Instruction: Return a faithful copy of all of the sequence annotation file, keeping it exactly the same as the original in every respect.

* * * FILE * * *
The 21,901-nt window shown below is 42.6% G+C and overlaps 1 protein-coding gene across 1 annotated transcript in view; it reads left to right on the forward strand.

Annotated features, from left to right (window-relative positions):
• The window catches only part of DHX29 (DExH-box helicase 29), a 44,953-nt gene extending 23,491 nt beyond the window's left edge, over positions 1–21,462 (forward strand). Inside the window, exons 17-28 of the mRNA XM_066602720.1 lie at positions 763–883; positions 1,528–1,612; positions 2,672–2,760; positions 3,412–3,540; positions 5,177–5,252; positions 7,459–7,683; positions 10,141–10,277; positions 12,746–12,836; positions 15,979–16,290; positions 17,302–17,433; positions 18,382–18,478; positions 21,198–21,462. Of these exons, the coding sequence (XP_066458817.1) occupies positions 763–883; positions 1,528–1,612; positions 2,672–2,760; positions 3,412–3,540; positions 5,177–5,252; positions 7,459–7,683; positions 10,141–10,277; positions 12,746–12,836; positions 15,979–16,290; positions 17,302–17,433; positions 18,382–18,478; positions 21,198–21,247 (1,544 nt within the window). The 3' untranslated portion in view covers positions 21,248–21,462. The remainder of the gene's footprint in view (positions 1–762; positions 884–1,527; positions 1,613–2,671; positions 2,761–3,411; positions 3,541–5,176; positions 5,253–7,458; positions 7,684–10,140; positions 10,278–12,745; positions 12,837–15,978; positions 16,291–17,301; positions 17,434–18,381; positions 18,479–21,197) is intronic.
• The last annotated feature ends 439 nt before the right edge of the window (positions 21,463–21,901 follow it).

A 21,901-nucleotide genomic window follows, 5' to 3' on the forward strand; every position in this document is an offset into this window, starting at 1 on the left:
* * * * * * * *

The 21,901-nt window shown below is 42.6% G+C and overlaps 1 protein-coding gene across 1 annotated transcript in view; it reads left to right on the forward strand.

Annotated features, from left to right (window-relative positions):
• The window catches only part of DHX29 (DExH-box helicase 29), a 44,953-nt gene extending 23,491 nt beyond the window's left edge, over positions 1–21,462 (forward strand). Inside the window, exons 17-28 of the mRNA XM_066602720.1 lie at positions 763–883; positions 1,528–1,612; positions 2,672–2,760; positions 3,412–3,540; positions 5,177–5,252; positions 7,459–7,683; positions 10,141–10,277; positions 12,746–12,836; positions 15,979–16,290; positions 17,302–17,433; positions 18,382–18,478; positions 21,198–21,462. Of these exons, the coding sequence (XP_066458817.1) occupies positions 763–883; positions 1,528–1,612; positions 2,672–2,760; positions 3,412–3,540; positions 5,177–5,252; positions 7,459–7,683; positions 10,141–10,277; positions 12,746–12,836; positions 15,979–16,290; positions 17,302–17,433; positions 18,382–18,478; positions 21,198–21,247 (1,544 nt within the window). The 3' untranslated portion in view covers positions 21,248–21,462. The remainder of the gene's footprint in view (positions 1–762; positions 884–1,527; positions 1,613–2,671; positions 2,761–3,411; positions 3,541–5,176; positions 5,253–7,458; positions 7,684–10,140; positions 10,278–12,745; positions 12,837–15,978; positions 16,291–17,301; positions 17,434–18,381; positions 18,479–21,197) is intronic.
• The last annotated feature ends 439 nt before the right edge of the window (positions 21,463–21,901 follow it).

A 21,901-nucleotide genomic window follows, 5' to 3' on the forward strand; every position in this document is an offset into this window, starting at 1 on the left: